The first creature that really entered space was not a human being, but a stray dog on the streets of Moscow called ‘Leica’.
After testing by scientists, Leica, 3 years old weighing about 6 kg, was selected. On November 3, 1957, the former Soviet Union put Leica into an artificial satellite and put it into the Earth’s orbit.
Prior to this, humans did not know much about space and space flight, and the former Soviet Union had not yet mastered the technology of spacecraft recycling. That is to say, for Leica, this was destined to a return journey to death.
Scientists fixed the little guy on a specially-made space capsule seat, and equipped it with a breathing and heart monitor to ensure that Leica ’s physiological data can also be returned after entering space.
The satellite launch was successful, and the follow-up report announced that Leica died after suffocation after completing a flight mission for nearly a week.
But in 2002, Moscow announced Leica ’s true cause of death. A few hours after the satellite took off, Leica died directly from panic and heat exhaustion.
Leica was tied to the seat with an iron chain and locked firmly. The original design of the cabin is that when the temperature exceeds 15 degrees, a fan will automatically cool it. But shortly after launch, the temperature in the cabin continued to rise moderately, and the cooling fan did not play any role at all.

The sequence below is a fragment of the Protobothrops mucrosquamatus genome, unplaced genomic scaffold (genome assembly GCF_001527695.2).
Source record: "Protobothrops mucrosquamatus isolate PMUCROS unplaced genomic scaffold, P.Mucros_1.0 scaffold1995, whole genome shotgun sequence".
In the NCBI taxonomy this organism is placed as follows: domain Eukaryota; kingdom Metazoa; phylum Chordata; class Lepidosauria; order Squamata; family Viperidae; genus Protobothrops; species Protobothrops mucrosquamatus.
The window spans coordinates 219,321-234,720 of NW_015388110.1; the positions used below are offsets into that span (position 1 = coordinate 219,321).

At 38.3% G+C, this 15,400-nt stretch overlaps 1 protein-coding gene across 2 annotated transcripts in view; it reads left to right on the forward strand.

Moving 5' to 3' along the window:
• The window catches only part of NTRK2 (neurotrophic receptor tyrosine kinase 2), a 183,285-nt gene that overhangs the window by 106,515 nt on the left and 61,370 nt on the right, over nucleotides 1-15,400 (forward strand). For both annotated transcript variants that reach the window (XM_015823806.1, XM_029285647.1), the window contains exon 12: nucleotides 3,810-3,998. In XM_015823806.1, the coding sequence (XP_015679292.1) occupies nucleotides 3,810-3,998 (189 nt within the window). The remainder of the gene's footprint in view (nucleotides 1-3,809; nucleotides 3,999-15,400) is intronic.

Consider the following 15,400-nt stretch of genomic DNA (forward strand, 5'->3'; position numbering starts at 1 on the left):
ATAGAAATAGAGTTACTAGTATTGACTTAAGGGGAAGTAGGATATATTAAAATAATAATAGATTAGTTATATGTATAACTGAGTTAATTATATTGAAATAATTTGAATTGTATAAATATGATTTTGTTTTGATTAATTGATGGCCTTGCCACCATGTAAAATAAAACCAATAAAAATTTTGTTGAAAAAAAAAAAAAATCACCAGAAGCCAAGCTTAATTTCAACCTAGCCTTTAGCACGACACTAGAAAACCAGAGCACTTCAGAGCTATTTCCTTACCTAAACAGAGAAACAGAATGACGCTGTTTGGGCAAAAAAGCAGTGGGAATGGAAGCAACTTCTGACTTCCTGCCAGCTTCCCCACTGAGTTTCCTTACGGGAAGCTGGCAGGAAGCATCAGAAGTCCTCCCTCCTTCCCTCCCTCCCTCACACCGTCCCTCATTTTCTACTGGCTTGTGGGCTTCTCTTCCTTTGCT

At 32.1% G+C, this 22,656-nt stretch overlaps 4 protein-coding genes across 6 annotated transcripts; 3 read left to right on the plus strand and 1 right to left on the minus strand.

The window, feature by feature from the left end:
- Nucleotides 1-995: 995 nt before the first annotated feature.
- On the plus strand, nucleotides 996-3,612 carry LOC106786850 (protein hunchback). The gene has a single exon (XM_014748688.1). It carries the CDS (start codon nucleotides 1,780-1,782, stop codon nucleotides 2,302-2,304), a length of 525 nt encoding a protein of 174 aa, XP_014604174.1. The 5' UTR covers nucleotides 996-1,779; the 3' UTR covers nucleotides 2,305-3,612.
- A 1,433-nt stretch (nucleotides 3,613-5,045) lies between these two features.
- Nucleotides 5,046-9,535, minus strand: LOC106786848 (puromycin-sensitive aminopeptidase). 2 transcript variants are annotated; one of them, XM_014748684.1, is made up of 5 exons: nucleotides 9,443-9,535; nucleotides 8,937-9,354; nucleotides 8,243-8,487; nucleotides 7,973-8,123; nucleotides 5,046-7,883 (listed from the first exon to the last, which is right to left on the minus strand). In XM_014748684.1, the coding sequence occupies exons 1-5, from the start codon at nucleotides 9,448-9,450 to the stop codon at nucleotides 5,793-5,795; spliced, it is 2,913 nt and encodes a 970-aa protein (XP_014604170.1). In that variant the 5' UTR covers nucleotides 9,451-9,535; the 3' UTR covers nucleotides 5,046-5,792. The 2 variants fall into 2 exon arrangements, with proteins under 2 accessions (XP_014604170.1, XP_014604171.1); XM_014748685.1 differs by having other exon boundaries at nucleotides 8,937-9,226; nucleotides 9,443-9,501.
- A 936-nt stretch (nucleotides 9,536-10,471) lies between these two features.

Five to seven hours after the launch, the ground personnel could no longer receive Lycra’s physiological data, and the little guy was so hot that he was alive.
Its body never returned to Earth. On April 14, 1958, Leica’s satellite disintegrated in space.
Leica has only survived in space for less than 7 hours, but its short flight has opened a new page for human space dreams. People created stamps and comic books to commemorate this lovely Wang Xingren.
Facing the vast space and vast universe, the pace of human pursuit has never stopped. But the way to know space, understand space, and enter space is full of twists and turns, sometimes even at the cost of blood and tears.